With expanding bear numbers leading to unprecedented attacks and increased collisions with automobiles, the Florida Wildlife Commission is seeking to reinstate the first bear season in over 20 years.
The commission will decide at its upcoming Feb. 4 meeting whether or not to proceed with plans to control the state’s population of black bears through hunting.
This comes as attacks across the state by bears are on the rise.
In Lady Lake four months ago, a retired Michigan transplant killed a 400-pound animal that had broken down the door to his house while last month a 15-year old girl in Eastpoint was attacked and dragged to a ditch by a bear while walking her dog. In the last incident, the teen only escaped after playing dead.
“Four attacks in 18 months is unacceptable and it has caused us to say let’s escalate what we’re trying to do and move forward as quickly as we can,” FWC executive director Nick Wiley told the Tallahassee Democrat.
According to the FWCs current bear management plan, it is estimated that at least 3,000 Florida black bears, a subspecies native to the state, are spread in seven subpopulations. However, this census was conducted in 2002 and the numbers are believed to have exploded since then. The bears, absent a hunting season since 1994, have no natural predators and between 2000 and 2010 an average of 136 animals per year have been involved in collisions with motorists. This is more than triple the average recorded between 1990 and 1994.
As the animals range further in search of food, the FWC is increasingly called in to capture nuisance bears, destroying an average of 15 per year. The number of bear calls that the FWC gets per year also evidences this. In 1990, the agency received just 99 calls statewide concerning black bears. By 2013, this has skyrocketed to over 6,600, with two thirds of these calls being for bears in garbage or someone’s yard.
Worse, the animals are getting larger, with the state’s record for the largest bear being shattered by over a hundred pounds last week when a 740-pound leviathan was captured by FWC officials and destroyed. It had been seen often in a suburban area and, a regular at local garbage cans, had lost its fear of humans.
A proposed solution would be a one-week season in the fall on both public and private lands in the state with permit fees starting at $100 for residents and $300 for nonresidents with proceeds going back to black bear conservation efforts. This would be coupled with a bear feeding penalty law and increased grants for bear-proof garbage cans.
Anti-hunting groups to include the Florida Wildlife Federation, Environmental Action, The Humane Society of the United States, and the state chapter of the Sierra Club are opposed to the measure.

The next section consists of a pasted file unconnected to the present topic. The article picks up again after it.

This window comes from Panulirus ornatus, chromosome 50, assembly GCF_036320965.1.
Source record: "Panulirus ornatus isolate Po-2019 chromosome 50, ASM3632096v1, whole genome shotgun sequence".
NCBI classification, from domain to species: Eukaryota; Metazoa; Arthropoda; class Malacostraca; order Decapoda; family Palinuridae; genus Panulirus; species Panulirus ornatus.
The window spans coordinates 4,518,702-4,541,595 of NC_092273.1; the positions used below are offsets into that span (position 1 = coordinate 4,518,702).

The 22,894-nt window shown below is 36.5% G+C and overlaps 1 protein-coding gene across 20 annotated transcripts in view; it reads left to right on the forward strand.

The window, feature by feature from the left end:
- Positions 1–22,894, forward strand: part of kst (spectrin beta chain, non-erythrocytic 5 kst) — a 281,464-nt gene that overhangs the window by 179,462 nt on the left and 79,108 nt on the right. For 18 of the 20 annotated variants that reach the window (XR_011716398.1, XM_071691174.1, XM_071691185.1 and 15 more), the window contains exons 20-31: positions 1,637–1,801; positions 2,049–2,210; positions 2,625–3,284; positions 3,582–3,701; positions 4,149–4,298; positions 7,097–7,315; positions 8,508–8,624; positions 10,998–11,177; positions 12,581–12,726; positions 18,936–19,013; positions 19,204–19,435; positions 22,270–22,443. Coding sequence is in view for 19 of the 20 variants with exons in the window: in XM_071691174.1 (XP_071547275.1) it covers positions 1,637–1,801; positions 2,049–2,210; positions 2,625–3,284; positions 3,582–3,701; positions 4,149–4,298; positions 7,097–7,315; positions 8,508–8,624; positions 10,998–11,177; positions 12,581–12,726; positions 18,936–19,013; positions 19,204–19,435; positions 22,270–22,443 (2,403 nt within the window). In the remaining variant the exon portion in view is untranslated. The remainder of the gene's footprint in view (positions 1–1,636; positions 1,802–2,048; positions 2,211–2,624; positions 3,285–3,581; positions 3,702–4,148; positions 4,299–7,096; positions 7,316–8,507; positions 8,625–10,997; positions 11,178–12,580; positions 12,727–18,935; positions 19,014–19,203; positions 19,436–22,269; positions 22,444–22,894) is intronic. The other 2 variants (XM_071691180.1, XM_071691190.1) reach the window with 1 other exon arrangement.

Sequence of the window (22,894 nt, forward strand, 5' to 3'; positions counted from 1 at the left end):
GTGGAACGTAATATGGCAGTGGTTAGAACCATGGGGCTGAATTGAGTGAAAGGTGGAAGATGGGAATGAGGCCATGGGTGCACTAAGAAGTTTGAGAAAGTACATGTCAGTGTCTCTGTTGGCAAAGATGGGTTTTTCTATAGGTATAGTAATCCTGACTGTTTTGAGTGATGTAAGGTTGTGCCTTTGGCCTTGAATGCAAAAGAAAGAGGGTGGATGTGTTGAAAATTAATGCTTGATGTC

“Such a proposal would not be an effective solution for Floridians,” reads a statement from the HSUS, who supported a failed measure to attempt to curb traditional bear hunting techniques in Maine last fall.
“Hunters target bears deep in the woods far from human neighborhoods, rather than the occasional bear seeking an easy meal from unsecured garbage in suburban neighborhoods. Instead of wasting limited time and resources on a proposal to allow a small number of trophy hunters to procure bearskin rugs, the FWC should focus its attention on helping the public avoid conflicts with bears through effective programs that address the problem at its source, such as using bear-proof trash cans,” the HSUS wrote.
Pro-hunting advocates in the Sunshine State, however, see the reintroduction of bear to the FWC schedule as a logical step that has been long in coming.
“The NRA supports opening up a new bear season in Florida. Bears are attacking people, killing pets and doing property damage,” Marion Hammer, president of the Unified Sportsmen of Florida and past president of the National Rifle Association, told Guns.com.
“In my personal opinion, FWC has already waited too long to react. We’re getting into the same situation had with alligators when they waited too long to restore alligator hunting,” she said.
The advocate explained that the more than two-decade moratorium on bear hunts has had a telling effect on the population, and has caused increased and possibly dangerous interaction with the public.
“When they closed bearing hunting season in 1994, only 30 bears were killed by hunters that year. More than three times that number were killed on our roads and highways last year and the number is growing. Bears are terrorizing homeowners and preventing families from allowing children to play outside in some areas. It’s time to reduce the numbers with controlled hunting,” said Hammer.
The FWC Commission meeting is set for Feb. 4 and 5 in Tallahassee and is open to the public.